Monday, June 15, 2009

[Lisa’s Take] Labyrinths of Echo Book 1: The Stranger (Max Frei)

Max is your typical loser – 30 something, down on his luck more often than not, and a chronic night-owl to the point that he can’t keep a regular day job. The only thing remarkable about Max is that he has very vivid dreams. Then one day a man in Max’s dreams offers him a job… and seeing nothing better about his life Max accepts and is transported to another world – vibrant and exciting where magic is commonplace, but highly regulated. A little bit of acclamation and training and he is officially instated as the Night Time Representative of the Secret Investigative Force (think the CIA, but with magic).

Do you remember when you first read Harry Potter? Even if you weren’t completely blown away, you have to admit that the world that Rowling painted was gorgeous, colorful, and enthralling. My experience reading The Stranger was a lot like that – the world was just so very engaging and convincing. I really felt like I had been plucked out of Boring Old Real World and dropped into the fantasy city painted by the author.

There are some quirks to the storytelling in The Stranger. The first is that it’s a translation from Russian, and while it is very well done, there are references or jokes made from time to time that don’t quite make sense. Very minor things that don’t at all take away from the major themes or humor in the book as a whole. After finishing all 4 Night Watch books and now this new piece of Russian Fantasy, I’m gaining a serious affinity for the genre – both in the originality of the stories and worlds, as well as the variety of wry, askance humor that seems to pervade.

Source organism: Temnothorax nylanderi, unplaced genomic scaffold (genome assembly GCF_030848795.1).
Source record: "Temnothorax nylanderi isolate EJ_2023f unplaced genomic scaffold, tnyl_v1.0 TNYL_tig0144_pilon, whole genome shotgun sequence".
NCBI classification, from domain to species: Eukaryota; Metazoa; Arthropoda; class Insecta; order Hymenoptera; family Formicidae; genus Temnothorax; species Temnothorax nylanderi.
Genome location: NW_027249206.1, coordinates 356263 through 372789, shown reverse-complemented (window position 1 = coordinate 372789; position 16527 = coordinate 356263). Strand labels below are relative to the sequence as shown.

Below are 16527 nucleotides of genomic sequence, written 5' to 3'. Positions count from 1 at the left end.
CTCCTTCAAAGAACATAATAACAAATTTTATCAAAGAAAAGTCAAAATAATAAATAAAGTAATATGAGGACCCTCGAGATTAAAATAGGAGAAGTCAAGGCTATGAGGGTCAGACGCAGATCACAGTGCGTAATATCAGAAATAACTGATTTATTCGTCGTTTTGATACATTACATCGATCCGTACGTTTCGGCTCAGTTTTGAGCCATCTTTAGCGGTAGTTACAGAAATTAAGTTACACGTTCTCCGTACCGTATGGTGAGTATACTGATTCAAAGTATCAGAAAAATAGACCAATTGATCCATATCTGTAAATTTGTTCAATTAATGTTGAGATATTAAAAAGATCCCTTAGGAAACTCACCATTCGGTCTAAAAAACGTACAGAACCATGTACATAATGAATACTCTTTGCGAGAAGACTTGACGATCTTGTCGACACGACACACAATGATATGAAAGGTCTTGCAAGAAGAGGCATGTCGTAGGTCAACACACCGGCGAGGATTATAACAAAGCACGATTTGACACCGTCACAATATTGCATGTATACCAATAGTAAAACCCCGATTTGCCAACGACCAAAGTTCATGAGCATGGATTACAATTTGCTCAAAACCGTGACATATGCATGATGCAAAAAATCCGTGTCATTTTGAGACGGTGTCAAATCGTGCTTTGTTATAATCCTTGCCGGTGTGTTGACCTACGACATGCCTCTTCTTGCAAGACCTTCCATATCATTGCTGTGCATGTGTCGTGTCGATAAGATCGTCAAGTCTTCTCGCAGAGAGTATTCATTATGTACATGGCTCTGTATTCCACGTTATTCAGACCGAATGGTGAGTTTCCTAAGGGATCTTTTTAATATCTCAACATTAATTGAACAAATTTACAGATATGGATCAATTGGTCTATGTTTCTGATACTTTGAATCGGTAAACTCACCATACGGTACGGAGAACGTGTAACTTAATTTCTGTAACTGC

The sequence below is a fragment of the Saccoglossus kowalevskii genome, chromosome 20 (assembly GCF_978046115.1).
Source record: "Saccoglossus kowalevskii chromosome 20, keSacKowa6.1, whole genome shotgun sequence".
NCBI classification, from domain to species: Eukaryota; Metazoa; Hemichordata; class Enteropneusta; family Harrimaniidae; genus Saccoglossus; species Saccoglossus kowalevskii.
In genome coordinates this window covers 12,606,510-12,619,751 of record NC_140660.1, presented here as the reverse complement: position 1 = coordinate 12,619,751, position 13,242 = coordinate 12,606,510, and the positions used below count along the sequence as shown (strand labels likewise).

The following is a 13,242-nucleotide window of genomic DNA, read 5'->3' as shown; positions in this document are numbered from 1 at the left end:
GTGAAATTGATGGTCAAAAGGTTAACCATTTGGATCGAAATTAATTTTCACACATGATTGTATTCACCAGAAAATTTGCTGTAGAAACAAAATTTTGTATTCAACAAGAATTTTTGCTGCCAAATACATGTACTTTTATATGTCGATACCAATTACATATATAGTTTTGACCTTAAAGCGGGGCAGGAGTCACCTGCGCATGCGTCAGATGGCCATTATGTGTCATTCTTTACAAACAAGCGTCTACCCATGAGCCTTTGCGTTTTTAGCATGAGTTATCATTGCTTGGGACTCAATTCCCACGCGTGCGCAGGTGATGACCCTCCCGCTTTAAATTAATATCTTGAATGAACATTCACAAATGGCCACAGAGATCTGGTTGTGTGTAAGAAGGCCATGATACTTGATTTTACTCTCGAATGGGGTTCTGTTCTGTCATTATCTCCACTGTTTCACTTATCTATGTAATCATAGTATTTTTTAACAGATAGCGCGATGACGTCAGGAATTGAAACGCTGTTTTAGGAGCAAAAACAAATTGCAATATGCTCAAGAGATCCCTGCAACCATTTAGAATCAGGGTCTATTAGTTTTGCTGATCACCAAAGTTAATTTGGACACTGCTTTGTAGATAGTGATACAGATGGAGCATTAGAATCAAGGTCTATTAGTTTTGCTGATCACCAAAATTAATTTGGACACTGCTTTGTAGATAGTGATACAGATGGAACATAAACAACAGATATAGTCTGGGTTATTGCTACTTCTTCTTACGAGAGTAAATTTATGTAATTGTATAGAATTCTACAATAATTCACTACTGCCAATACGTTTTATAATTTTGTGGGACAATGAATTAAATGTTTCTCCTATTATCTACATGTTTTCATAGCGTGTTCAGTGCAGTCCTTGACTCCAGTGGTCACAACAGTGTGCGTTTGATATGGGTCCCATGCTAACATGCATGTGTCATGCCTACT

The second quirk to the book is that rather than one large arc (The hardcover weighs in at a middlingly-dense 544 pages), the book is broken up in to 5 large “chapters,” where each chapter is its own story, largely self-contained. Each of these chapters has its own hook, plot, crescendo, climax and resolution, which is nice, but it made the book feel a bit choppy, rather than being a smooth continuous narrative.

What else is there to say about this book? The characters are vibrant and exciting, the wit is beyond measure, and each chapter is nearly impossible to put down. I absolutely loved it, and I’m desperately hoping that the rest of the books in the series will be translated soon and published in the US.

No comments: